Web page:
Trump on right track in dous­ing Cold War

The Sunday Telegraph (Sydney) - - OPINION - PIERS AKERMAN

DON­ALD Trump looks set to defy his crit­ics yet again and leave them grov­el­ling for ex­cuses after agree­ing to meet North Korean leader Kim Jong-un and dis­cuss nu­clear dis­ar­ma­ment.

Since he moved to the White House just over a year ago, Trump has con­sis­tently wrong-footed those who protested against his elec­tion.

Among those with egg drip­ping from their smug faces are all mem­bers of Aus­tralia’s al­ter­na­tive party of gov­ern­ment — the ALP — which di­rectly tried to in­flu­ence the out­come of the 2016 US pres­i­den­tial elec­tion by pay­ing party mem­bers to work on the cam­paign of Bernie San­ders, the left­wing Demo­cratic can­di­date.

Aus­tralian tax­pay­ers were also tapped for funds by La­bor to pay for this ex­tra­or­di­nary in­volve­ment in the do­mes­tic pol­i­tics of our clos­est ally.

Not that the Turn­bull gov­ern­ment’s For­eign Min­is­ter Julie Bishop showed a great deal more in­tel­li­gence. Her de­part­ment was so en­thu­si­as­ti­cally sup­port­ing the prin­ci­pal Demo­crat can­di­date Hil­lary Clin­ton that it didn’t even have a con­tact num­ber for any se­nior fig­ures in Trump’s cam­paign of­fice.

It was only thanks to Aus­tralian golfer Greg Nor­man’s friend­ship with Trump that Bishop’s de­part­ment, via our US am­bas­sador Joe Hockey, was able to pro­vide Prime Min­is­ter Mal­colm Turn­bull with a phone num­ber on which he could con­tact and con­grat­u­late Trump on his vic­tory.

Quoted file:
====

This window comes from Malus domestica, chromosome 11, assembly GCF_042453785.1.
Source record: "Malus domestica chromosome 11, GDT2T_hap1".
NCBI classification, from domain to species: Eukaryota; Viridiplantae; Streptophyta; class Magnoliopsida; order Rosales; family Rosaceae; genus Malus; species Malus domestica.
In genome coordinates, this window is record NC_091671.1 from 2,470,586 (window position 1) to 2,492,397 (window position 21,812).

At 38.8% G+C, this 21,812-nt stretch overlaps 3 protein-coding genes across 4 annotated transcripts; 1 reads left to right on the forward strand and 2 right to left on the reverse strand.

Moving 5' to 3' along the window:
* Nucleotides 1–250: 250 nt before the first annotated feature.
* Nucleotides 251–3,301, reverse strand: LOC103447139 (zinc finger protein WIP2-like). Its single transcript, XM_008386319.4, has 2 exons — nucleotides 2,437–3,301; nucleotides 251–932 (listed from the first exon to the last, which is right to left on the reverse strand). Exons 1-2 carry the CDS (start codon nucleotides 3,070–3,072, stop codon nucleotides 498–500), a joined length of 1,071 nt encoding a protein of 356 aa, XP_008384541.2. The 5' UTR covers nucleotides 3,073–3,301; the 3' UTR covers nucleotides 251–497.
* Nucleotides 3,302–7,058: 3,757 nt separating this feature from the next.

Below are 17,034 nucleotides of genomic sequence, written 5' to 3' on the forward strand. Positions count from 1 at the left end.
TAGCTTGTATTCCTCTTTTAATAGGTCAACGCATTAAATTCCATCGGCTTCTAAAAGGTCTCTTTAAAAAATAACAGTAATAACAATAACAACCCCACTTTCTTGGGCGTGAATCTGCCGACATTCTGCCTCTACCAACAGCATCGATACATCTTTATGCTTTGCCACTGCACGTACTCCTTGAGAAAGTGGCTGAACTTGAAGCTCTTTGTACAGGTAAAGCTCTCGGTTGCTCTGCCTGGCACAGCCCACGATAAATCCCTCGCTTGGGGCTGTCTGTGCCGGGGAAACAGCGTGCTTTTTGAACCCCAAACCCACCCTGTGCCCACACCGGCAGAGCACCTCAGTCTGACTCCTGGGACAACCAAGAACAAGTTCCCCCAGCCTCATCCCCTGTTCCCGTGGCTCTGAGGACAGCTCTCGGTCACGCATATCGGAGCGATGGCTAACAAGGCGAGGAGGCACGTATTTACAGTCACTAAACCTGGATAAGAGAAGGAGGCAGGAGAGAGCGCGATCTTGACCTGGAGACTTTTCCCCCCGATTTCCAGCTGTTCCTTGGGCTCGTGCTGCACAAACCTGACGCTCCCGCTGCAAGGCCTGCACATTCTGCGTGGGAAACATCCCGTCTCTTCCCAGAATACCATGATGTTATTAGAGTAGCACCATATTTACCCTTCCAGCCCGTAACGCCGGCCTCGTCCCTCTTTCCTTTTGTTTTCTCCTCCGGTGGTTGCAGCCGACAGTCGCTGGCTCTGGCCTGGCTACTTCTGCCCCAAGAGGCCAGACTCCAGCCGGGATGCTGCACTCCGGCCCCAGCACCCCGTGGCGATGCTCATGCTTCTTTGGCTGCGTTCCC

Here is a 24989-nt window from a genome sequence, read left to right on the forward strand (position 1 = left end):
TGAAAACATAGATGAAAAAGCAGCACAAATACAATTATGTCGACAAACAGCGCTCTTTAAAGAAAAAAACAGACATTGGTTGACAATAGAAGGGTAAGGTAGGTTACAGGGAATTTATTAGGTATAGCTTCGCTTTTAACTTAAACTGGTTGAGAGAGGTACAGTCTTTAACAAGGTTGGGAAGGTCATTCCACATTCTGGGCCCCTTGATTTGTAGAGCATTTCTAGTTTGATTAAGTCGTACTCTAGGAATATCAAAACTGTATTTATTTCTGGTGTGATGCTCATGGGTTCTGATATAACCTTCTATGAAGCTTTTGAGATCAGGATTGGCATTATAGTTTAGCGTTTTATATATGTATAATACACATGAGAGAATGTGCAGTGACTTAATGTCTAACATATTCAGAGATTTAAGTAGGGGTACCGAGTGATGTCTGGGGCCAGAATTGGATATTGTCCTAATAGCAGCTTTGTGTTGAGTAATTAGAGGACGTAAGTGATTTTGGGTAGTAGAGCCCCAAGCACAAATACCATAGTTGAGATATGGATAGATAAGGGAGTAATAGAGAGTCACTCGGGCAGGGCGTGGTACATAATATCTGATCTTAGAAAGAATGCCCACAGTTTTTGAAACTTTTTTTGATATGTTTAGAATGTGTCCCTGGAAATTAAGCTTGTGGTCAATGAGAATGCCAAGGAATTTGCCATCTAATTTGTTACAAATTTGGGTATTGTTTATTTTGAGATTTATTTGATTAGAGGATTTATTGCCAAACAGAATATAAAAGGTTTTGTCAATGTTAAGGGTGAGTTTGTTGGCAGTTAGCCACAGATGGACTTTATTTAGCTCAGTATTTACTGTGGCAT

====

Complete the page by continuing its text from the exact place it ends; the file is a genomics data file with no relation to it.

Trump’s vic­tory was one for the for­got­ten peo­ple of Amer­ica — those whom Clin­ton sneer­ingly re­ferred to as a “bas­ket of de­plorables”. Speak­ing at a fundraiser, she said they were “racist, sex­ist, ho­mo­pho­bic, xeno­pho­bic, Is­lam­o­pho­bic — you name it”.

Clin­ton had been US for­eign sec­re­tary un­der pres­i­dent Barak Obama, and among the worst to ever hold that of­fice. Un­der the Obama ad­min­is­tra­tion the Mid­dle East ex­ploded and only now are the flames be­ing brought un­der some sem­blance of con­trol, thanks largely to Trump’s de­ter­mi­na­tion. More im­por­tantly in our re­gion, Trump wasn’t afraid to tackle the threat posed by Kim head-on even be­fore he was elected Pres­i­dent though his un­ortho­dox Twit­ter strat­egy was re­lent­lessly mocked.

In Septem­ber, 2015, Trump fired a salvo at Kim say­ing: “And no­body ever men­tions North Korea where you have this ma­niac sit­ting there and he ac­tu­ally has nu­clear weapons and some­body bet­ter start think­ing about North Korea and per­haps a cou­ple of other places. But cer­tainly, North Korea.”

In Fe­bru­ary, 2016, he hinted at his strat­egy say­ing: “I would get China to make that guy dis­ap­pear in one form or an­other very quickly. I mean this guy’s a bad dude — and don’t un­der­es­ti­mate him. Any young guy that can take over from his fa­ther with all those gen­er­als and every­body else that prob­a­bly wants the po­si­tion, this is not some­body to be un­der­es­ti­mated.”